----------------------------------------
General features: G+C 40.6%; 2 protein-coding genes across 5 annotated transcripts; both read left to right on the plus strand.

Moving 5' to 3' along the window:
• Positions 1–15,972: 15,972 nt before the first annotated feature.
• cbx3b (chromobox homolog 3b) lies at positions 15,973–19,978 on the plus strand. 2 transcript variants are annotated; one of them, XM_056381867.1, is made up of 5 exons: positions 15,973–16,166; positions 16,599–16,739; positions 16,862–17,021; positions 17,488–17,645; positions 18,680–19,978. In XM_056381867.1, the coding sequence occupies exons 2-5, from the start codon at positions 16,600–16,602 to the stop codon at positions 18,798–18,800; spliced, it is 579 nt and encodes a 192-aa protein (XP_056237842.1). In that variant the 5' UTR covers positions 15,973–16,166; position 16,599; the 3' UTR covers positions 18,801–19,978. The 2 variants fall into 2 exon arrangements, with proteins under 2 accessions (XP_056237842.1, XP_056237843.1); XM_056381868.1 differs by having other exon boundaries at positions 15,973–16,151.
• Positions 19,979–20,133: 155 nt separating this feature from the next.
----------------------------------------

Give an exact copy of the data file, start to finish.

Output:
General features: G+C 40.6%; 2 protein-coding genes across 5 annotated transcripts; both read left to right on the plus strand.

Moving 5' to 3' along the window:
• Positions 1–15,972: 15,972 nt before the first annotated feature.
• cbx3b (chromobox homolog 3b) lies at positions 15,973–19,978 on the plus strand. 2 transcript variants are annotated; one of them, XM_056381867.1, is made up of 5 exons: positions 15,973–16,166; positions 16,599–16,739; positions 16,862–17,021; positions 17,488–17,645; positions 18,680–19,978. In XM_056381867.1, the coding sequence occupies exons 2-5, from the start codon at positions 16,600–16,602 to the stop codon at positions 18,798–18,800; spliced, it is 579 nt and encodes a 192-aa protein (XP_056237842.1). In that variant the 5' UTR covers positions 15,973–16,166; position 16,599; the 3' UTR covers positions 18,801–19,978. The 2 variants fall into 2 exon arrangements, with proteins under 2 accessions (XP_056237842.1, XP_056237843.1); XM_056381868.1 differs by having other exon boundaries at positions 15,973–16,151.
• Positions 19,979–20,133: 155 nt separating this feature from the next.